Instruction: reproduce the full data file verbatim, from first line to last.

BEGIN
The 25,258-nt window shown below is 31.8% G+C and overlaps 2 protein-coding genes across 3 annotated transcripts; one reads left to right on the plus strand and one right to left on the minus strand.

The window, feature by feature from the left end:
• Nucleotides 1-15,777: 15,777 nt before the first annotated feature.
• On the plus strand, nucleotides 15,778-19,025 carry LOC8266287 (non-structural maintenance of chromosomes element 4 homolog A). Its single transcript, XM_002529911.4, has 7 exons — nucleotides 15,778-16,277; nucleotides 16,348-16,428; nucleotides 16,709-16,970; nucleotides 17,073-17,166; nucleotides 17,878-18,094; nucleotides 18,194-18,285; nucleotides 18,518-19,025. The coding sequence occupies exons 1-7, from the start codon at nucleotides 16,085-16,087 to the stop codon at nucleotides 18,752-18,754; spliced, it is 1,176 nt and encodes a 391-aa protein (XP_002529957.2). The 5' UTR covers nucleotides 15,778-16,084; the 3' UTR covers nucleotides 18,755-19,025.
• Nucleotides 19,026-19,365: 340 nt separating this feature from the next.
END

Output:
The 25,258-nt window shown below is 31.8% G+C and overlaps 2 protein-coding genes across 3 annotated transcripts; one reads left to right on the plus strand and one right to left on the minus strand.

The window, feature by feature from the left end:
• Nucleotides 1-15,777: 15,777 nt before the first annotated feature.
• On the plus strand, nucleotides 15,778-19,025 carry LOC8266287 (non-structural maintenance of chromosomes element 4 homolog A). Its single transcript, XM_002529911.4, has 7 exons — nucleotides 15,778-16,277; nucleotides 16,348-16,428; nucleotides 16,709-16,970; nucleotides 17,073-17,166; nucleotides 17,878-18,094; nucleotides 18,194-18,285; nucleotides 18,518-19,025. The coding sequence occupies exons 1-7, from the start codon at nucleotides 16,085-16,087 to the stop codon at nucleotides 18,752-18,754; spliced, it is 1,176 nt and encodes a 391-aa protein (XP_002529957.2). The 5' UTR covers nucleotides 15,778-16,084; the 3' UTR covers nucleotides 18,755-19,025.
• Nucleotides 19,026-19,365: 340 nt separating this feature from the next.